That means we must update the asynchronous test to now wait for the “title 1” text to be present in the DOM.

test("should fetch and display asynchronous posts", async () => {
  render(<RenderPosts />);
  await waitFor(() => expect(screen.getByText("title 1")).toBeInTheDocument());

Handling server error

When we make an asynchronous call, we also expect an error message from the server when the Promise is rejected. In our RenderPosts component, the catch block catches the error which we then use as the updated error state.

This state is used to display a custom error message on the screen. To assert that the message is present on the screen, we will also use the waitFor utility:

test("handles server error", async () => {
    // override the initial "GET /url" request handler
    // to return a 500 Server Error
    rest.get("", (req, res, ctx) => res(ctx.status(500)))
  render(<RenderPosts />);
  // screen.debug(); error message initially not present
  await waitFor(() => expect(screen.getByText(/problem fetching the post data/i)).toBeInTheDocument());
  // screen.debug(); error message is present

The waitFor implementation is the same as our earlier usage except that here, instead of creating a new server instance with msw, we override the existing server to return a server error.

Using the findBy method

findBy is another async method provided to deal with asynchronous code. We can think of it as the combination of waitFor and getBy. This means we can replace them with findBy.

If we rewrite our previous test that asserts that posts are present in the DOM by using the findBy, we will have:

test("should fetch and display asynchronous posts: using findBy", async () => {
  render(<RenderPosts />);
  // screen.debug(); //text initially not present
  const postItemNode = await screen.findByText("title 1");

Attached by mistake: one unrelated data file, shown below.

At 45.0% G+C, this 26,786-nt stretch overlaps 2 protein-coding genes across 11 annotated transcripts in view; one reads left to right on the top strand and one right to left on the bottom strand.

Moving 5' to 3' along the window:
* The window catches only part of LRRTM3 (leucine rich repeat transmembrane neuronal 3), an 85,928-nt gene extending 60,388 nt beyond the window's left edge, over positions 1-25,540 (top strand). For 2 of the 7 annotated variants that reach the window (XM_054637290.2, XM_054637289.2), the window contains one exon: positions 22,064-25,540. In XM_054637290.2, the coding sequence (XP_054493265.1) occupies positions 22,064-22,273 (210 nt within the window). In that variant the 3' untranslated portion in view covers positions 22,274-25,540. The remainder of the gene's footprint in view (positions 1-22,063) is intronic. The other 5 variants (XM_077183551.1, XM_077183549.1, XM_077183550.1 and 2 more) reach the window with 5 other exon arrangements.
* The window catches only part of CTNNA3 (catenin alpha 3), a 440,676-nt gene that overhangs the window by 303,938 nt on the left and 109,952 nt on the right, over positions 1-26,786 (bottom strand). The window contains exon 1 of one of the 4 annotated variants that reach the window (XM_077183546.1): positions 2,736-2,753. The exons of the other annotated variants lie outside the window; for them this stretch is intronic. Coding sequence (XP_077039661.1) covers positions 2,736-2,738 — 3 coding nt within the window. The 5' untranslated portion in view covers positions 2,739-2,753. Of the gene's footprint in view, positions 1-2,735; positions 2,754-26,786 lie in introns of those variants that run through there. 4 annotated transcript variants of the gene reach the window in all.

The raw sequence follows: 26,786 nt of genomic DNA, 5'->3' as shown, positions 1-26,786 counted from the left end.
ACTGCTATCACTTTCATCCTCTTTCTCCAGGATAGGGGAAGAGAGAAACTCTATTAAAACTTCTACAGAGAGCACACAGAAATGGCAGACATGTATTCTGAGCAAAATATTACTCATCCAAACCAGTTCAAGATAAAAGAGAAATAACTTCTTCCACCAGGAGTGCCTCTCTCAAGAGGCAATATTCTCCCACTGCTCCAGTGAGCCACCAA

// screen.debug(); //text is present

The findBy returns a Promise which resolves when an element is found or rejected if no element is found or if more than one element is found. Like the waitFor, it has a default timeout of one second. If we must target more than one element, we must use the findAllBy variation.

Waiting for disappearance

Here, we will test that the loading message disappears when the post data arrives. In other words, the message is removed asynchronously from the DOM. We can do this using the waitFor utility. However, RTL also provides a more elegant way to test that an element initially appears and later disappears. We will take a look at both ways.

Using the waitFor to wait for disappearance

We can write a test that waits for an element to disappear by using the waitFor alongside the queryBy method:

test("Should wait for loading message to remove when posts arive: using waitFor", async () => {
  render(<RenderPosts />);

  await waitFor(() => {
    const loadingText = screen.queryByText("A moment please...");

In the waitFor callback, we assert that the loading text is not present in the document. As you may be aware, the queryByText initially finds the loading message in the DOM making the assertion to fail because it expects the message not to be in the DOM. waitFor then receives a false expectation and runs the callback again until the queryByText returns null when the loading message disappears.

Using the waitForElementToBeRemoved

An elegant way to wait for the disappearance is to use the waitForElementToBeRemoved helper function that tests that an element initially appears and later disappears asynchronously. It is a wrapper around the waitFor utility and so the usage is similar. We import it from the testing library:

import { waitForElementToBeRemoved } from "@testing-library/react";

And use it like so:

test("Should display loading message and disappear when posts arrive", async () => {
  render(<RenderPosts />);
  await waitForElementToBeRemoved(() => screen.getByText("A moment please..."));

The waitForElementToBeRemoved returns a Promise and resolves when the target element is removed. This function requires that the target element is present initially in the DOM before waiting for removal.


As React developers, we often write components that render data asynchronously. Knowing how to deal with this situation when we write a test with React testing library is essential to improving the quality of our code. In this tutorial, we learned how to properly write a test to avoid false-positive failures.

We also learned how to mock APIs to prevent making actual HTTP calls using the mock service worker. This further improves the reliability of our test code and helps prevent false negatives. This way, even if we change the fetching implementation, our test will not break.

If you enjoyed reading this guide, endeavor to share it around the web. You can find the project source code on this GitHub repository.